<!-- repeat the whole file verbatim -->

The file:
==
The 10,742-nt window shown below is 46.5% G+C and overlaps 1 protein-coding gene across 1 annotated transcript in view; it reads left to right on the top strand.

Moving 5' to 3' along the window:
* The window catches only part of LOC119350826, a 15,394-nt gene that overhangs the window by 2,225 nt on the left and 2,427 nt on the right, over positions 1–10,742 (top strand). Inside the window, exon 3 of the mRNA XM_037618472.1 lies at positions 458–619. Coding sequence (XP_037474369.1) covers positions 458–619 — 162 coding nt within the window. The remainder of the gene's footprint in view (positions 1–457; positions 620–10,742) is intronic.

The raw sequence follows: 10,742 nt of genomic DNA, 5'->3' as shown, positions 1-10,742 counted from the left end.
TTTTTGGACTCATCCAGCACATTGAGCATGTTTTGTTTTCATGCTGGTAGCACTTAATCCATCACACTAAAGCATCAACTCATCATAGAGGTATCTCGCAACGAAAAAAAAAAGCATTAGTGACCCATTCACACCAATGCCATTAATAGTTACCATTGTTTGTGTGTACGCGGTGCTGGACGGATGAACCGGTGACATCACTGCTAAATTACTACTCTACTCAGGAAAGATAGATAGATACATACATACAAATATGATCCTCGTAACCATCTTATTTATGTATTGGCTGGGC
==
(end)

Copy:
The 10,742-nt window shown below is 46.5% G+C and overlaps 1 protein-coding gene across 1 annotated transcript in view; it reads left to right on the top strand.

Moving 5' to 3' along the window:
* The window catches only part of LOC119350826, a 15,394-nt gene that overhangs the window by 2,225 nt on the left and 2,427 nt on the right, over positions 1–10,742 (top strand). Inside the window, exon 3 of the mRNA XM_037618472.1 lies at positions 458–619. Coding sequence (XP_037474369.1) covers positions 458–619 — 162 coding nt within the window. The remainder of the gene's footprint in view (positions 1–457; positions 620–10,742) is intronic.

The raw sequence follows: 10,742 nt of genomic DNA, 5'->3' as shown, positions 1-10,742 counted from the left end.
TTTTTGGACTCATCCAGCACATTGAGCATGTTTTGTTTTCATGCTGGTAGCACTTAATCCATCACACTAAAGCATCAACTCATCATAGAGGTATCTCGCAACGAAAAAAAAAAGCATTAGTGACCCATTCACACCAATGCCATTAATAGTTACCATTGTTTGTGTGTACGCGGTGCTGGACGGATGAACCGGTGACATCACTGCTAAATTACTACTCTACTCAGGAAAGATAGATAGATACATACATACAAATATGATCCTCGTAACCATCTTATTTATGTATTGGCTGGGC